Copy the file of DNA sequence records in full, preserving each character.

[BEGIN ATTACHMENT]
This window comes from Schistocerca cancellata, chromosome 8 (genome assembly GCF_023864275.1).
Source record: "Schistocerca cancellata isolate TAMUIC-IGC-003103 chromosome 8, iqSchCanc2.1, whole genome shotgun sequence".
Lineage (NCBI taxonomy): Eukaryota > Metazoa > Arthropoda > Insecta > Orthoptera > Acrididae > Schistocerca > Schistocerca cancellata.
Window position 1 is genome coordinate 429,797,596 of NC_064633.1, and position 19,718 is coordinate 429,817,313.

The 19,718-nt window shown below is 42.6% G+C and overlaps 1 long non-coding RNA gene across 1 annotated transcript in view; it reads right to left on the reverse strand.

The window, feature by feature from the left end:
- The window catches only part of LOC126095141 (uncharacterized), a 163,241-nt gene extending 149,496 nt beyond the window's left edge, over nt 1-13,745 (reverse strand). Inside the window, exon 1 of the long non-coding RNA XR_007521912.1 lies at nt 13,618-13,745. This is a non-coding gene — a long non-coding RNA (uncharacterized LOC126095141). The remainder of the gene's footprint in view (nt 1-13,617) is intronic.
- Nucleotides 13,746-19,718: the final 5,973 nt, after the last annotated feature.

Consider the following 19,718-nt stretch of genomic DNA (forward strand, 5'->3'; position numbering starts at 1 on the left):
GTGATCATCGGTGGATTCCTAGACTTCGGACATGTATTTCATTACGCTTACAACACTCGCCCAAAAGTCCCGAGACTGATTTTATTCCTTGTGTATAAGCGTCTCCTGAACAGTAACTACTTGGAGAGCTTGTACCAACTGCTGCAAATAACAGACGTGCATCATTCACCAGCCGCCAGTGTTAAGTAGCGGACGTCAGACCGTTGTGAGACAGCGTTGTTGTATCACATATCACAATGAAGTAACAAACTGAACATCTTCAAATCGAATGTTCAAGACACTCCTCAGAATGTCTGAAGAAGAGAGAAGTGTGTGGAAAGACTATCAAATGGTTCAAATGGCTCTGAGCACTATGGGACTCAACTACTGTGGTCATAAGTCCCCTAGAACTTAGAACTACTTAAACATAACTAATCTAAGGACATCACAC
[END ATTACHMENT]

This window comes from Schistocerca cancellata, chromosome 8 (genome assembly GCF_023864275.1).
Source record: "Schistocerca cancellata isolate TAMUIC-IGC-003103 chromosome 8, iqSchCanc2.1, whole genome shotgun sequence".
Lineage (NCBI taxonomy): Eukaryota > Metazoa > Arthropoda > Insecta > Orthoptera > Acrididae > Schistocerca > Schistocerca cancellata.
Window position 1 is genome coordinate 429,797,596 of NC_064633.1, and position 19,718 is coordinate 429,817,313.

The 19,718-nt window shown below is 42.6% G+C and overlaps 1 long non-coding RNA gene across 1 annotated transcript in view; it reads right to left on the reverse strand.

The window, feature by feature from the left end:
- The window catches only part of LOC126095141 (uncharacterized), a 163,241-nt gene extending 149,496 nt beyond the window's left edge, over nt 1-13,745 (reverse strand). Inside the window, exon 1 of the long non-coding RNA XR_007521912.1 lies at nt 13,618-13,745. This is a non-coding gene — a long non-coding RNA (uncharacterized LOC126095141). The remainder of the gene's footprint in view (nt 1-13,617) is intronic.
- Nucleotides 13,746-19,718: the final 5,973 nt, after the last annotated feature.

Consider the following 19,718-nt stretch of genomic DNA (forward strand, 5'->3'; position numbering starts at 1 on the left):
GTGATCATCGGTGGATTCCTAGACTTCGGACATGTATTTCATTACGCTTACAACACTCGCCCAAAAGTCCCGAGACTGATTTTATTCCTTGTGTATAAGCGTCTCCTGAACAGTAACTACTTGGAGAGCTTGTACCAACTGCTGCAAATAACAGACGTGCATCATTCACCAGCCGCCAGTGTTAAGTAGCGGACGTCAGACCGTTGTGAGACAGCGTTGTTGTATCACATATCACAATGAAGTAACAAACTGAACATCTTCAAATCGAATGTTCAAGACACTCCTCAGAATGTCTGAAGAAGAGAGAAGTGTGTGGAAAGACTATCAAATGGTTCAAATGGCTCTGAGCACTATGGGACTCAACTACTGTGGTCATAAGTCCCCTAGAACTTAGAACTACTTAAACATAACTAATCTAAGGACATCACAC